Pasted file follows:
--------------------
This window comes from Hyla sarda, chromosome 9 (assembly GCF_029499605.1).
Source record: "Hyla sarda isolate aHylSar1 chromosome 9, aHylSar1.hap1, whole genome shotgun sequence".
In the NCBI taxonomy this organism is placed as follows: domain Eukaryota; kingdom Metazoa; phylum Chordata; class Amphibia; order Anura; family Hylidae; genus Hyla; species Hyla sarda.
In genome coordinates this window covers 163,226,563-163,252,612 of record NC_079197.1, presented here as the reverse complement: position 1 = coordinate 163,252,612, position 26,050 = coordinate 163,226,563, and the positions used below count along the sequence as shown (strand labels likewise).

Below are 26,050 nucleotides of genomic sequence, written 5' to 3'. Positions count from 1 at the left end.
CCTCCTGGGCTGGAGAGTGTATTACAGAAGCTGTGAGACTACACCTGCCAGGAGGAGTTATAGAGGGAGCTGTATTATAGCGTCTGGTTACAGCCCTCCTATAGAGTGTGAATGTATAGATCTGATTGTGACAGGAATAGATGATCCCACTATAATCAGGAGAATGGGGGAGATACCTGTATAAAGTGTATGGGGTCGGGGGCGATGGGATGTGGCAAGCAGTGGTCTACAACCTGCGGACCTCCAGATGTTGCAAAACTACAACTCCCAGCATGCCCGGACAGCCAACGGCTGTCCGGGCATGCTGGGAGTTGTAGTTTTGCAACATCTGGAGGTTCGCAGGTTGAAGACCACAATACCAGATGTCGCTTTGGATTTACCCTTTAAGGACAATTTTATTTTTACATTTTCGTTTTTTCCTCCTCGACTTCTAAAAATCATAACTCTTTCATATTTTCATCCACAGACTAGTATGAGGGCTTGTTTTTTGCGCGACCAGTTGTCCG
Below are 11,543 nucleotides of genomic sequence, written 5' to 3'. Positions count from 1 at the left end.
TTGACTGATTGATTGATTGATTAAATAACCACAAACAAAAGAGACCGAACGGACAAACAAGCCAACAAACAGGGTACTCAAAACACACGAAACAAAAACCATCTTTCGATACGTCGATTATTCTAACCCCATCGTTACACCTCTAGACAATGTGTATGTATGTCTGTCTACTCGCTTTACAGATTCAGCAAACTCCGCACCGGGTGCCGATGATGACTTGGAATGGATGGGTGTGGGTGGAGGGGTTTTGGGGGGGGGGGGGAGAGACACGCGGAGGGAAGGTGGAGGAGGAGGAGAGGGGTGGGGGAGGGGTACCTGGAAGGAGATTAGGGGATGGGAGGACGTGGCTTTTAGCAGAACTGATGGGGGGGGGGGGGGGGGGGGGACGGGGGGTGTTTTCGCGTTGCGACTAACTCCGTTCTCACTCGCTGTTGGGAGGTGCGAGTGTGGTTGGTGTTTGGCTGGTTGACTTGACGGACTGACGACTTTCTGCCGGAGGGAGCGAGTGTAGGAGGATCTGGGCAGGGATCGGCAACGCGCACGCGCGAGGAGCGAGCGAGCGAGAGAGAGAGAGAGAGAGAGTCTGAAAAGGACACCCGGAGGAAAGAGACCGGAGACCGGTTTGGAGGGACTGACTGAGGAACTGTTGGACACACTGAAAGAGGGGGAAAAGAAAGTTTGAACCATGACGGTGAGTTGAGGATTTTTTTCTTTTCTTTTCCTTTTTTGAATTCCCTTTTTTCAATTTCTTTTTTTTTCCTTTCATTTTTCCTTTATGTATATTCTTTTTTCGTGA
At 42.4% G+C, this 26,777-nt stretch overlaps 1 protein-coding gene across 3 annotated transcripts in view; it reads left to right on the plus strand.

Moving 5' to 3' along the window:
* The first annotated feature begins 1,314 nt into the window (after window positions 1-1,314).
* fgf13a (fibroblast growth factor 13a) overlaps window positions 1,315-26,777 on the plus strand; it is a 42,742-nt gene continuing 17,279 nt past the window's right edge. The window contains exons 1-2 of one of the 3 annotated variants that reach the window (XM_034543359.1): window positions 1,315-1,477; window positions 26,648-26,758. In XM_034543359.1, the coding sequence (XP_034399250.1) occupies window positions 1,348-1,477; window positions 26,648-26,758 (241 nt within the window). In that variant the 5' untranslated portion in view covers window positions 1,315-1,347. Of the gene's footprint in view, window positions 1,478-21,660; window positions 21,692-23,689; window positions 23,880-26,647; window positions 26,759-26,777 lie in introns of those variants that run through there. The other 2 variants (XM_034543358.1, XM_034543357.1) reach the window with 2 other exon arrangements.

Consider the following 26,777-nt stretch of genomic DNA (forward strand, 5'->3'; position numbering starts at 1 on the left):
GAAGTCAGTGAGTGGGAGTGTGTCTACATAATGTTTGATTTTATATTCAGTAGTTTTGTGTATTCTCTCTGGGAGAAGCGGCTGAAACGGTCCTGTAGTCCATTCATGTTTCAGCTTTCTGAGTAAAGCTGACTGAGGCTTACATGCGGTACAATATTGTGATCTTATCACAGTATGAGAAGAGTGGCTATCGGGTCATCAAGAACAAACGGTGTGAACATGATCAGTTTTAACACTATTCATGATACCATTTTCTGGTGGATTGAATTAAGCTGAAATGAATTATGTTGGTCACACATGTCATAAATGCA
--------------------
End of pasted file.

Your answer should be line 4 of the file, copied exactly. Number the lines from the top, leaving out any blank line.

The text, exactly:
In genome coordinates this window covers 163,226,563-163,252,612 of record NC_079197.1, presented here as the reverse complement: position 1 = coordinate 163,252,612, position 26,050 = coordinate 163,226,563, and the positions used below count along the sequence as shown (strand labels likewise).